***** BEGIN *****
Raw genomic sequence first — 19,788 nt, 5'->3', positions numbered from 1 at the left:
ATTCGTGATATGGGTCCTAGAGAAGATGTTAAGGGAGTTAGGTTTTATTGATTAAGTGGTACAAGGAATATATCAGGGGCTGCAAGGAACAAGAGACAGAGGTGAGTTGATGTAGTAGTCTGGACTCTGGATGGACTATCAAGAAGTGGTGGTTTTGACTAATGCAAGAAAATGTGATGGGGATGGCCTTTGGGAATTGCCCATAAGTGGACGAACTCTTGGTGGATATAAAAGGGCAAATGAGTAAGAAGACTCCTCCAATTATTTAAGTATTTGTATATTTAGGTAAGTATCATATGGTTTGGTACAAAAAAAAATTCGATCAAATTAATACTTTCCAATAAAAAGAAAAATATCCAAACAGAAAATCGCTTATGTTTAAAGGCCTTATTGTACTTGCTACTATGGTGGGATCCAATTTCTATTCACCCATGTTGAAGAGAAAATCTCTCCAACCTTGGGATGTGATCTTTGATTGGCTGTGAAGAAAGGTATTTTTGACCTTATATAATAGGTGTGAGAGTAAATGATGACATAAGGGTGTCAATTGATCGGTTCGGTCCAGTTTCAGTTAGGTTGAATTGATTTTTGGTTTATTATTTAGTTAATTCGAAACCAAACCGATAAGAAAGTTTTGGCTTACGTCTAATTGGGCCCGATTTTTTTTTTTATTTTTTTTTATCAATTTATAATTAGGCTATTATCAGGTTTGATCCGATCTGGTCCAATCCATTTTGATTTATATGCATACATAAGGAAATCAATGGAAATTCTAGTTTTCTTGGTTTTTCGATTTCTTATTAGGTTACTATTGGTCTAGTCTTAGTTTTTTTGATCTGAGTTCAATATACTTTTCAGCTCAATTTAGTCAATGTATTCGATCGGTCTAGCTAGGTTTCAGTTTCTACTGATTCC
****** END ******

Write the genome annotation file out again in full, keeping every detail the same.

Raw genomic sequence first — 19,788 nt, 5'->3', positions numbered from 1 at the left:
ATTCGTGATATGGGTCCTAGAGAAGATGTTAAGGGAGTTAGGTTTTATTGATTAAGTGGTACAAGGAATATATCAGGGGCTGCAAGGAACAAGAGACAGAGGTGAGTTGATGTAGTAGTCTGGACTCTGGATGGACTATCAAGAAGTGGTGGTTTTGACTAATGCAAGAAAATGTGATGGGGATGGCCTTTGGGAATTGCCCATAAGTGGACGAACTCTTGGTGGATATAAAAGGGCAAATGAGTAAGAAGACTCCTCCAATTATTTAAGTATTTGTATATTTAGGTAAGTATCATATGGTTTGGTACAAAAAAAAATTCGATCAAATTAATACTTTCCAATAAAAAGAAAAATATCCAAACAGAAAATCGCTTATGTTTAAAGGCCTTATTGTACTTGCTACTATGGTGGGATCCAATTTCTATTCACCCATGTTGAAGAGAAAATCTCTCCAACCTTGGGATGTGATCTTTGATTGGCTGTGAAGAAAGGTATTTTTGACCTTATATAATAGGTGTGAGAGTAAATGATGACATAAGGGTGTCAATTGATCGGTTCGGTCCAGTTTCAGTTAGGTTGAATTGATTTTTGGTTTATTATTTAGTTAATTCGAAACCAAACCGATAAGAAAGTTTTGGCTTACGTCTAATTGGGCCCGATTTTTTTTTTTATTTTTTTTTATCAATTTATAATTAGGCTATTATCAGGTTTGATCCGATCTGGTCCAATCCATTTTGATTTATATGCATACATAAGGAAATCAATGGAAATTCTAGTTTTCTTGGTTTTTCGATTTCTTATTAGGTTACTATTGGTCTAGTCTTAGTTTTTTTGATCTGAGTTCAATATACTTTTCAGCTCAATTTAGTCAATGTATTCGATCGGTCTAGCTAGGTTTCAGTTTCTACTGATTCC